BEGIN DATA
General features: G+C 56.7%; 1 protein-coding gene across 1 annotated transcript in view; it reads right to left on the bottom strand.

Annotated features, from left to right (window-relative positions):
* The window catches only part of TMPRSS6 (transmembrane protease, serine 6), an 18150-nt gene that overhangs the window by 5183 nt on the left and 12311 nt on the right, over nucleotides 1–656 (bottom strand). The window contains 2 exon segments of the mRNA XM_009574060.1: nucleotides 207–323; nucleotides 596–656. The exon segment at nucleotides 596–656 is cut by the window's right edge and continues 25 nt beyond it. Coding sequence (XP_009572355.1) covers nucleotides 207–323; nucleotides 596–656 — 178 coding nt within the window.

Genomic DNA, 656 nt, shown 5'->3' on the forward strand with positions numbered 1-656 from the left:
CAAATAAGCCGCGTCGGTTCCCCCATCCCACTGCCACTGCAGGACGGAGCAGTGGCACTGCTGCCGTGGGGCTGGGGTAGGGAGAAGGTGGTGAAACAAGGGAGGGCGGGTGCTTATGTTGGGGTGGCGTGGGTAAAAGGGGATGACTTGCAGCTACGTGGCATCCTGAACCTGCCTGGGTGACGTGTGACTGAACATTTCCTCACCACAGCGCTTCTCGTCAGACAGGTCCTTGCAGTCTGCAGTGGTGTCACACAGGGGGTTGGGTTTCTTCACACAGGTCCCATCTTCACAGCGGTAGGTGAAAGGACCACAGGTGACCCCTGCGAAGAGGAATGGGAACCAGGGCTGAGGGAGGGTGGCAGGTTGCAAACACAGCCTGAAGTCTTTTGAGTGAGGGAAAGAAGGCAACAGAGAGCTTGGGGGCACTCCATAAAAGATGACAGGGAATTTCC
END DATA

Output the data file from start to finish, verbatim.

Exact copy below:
General features: G+C 56.7%; 1 protein-coding gene across 1 annotated transcript in view; it reads right to left on the bottom strand.

Annotated features, from left to right (window-relative positions):
* The window catches only part of TMPRSS6 (transmembrane protease, serine 6), an 18150-nt gene that overhangs the window by 5183 nt on the left and 12311 nt on the right, over nucleotides 1–656 (bottom strand). The window contains 2 exon segments of the mRNA XM_009574060.1: nucleotides 207–323; nucleotides 596–656. The exon segment at nucleotides 596–656 is cut by the window's right edge and continues 25 nt beyond it. Coding sequence (XP_009572355.1) covers nucleotides 207–323; nucleotides 596–656 — 178 coding nt within the window.

Genomic DNA, 656 nt, shown 5'->3' on the forward strand with positions numbered 1-656 from the left:
CAAATAAGCCGCGTCGGTTCCCCCATCCCACTGCCACTGCAGGACGGAGCAGTGGCACTGCTGCCGTGGGGCTGGGGTAGGGAGAAGGTGGTGAAACAAGGGAGGGCGGGTGCTTATGTTGGGGTGGCGTGGGTAAAAGGGGATGACTTGCAGCTACGTGGCATCCTGAACCTGCCTGGGTGACGTGTGACTGAACATTTCCTCACCACAGCGCTTCTCGTCAGACAGGTCCTTGCAGTCTGCAGTGGTGTCACACAGGGGGTTGGGTTTCTTCACACAGGTCCCATCTTCACAGCGGTAGGTGAAAGGACCACAGGTGACCCCTGCGAAGAGGAATGGGAACCAGGGCTGAGGGAGGGTGGCAGGTTGCAAACACAGCCTGAAGTCTTTTGAGTGAGGGAAAGAAGGCAACAGAGAGCTTGGGGGCACTCCATAAAAGATGACAGGGAATTTCC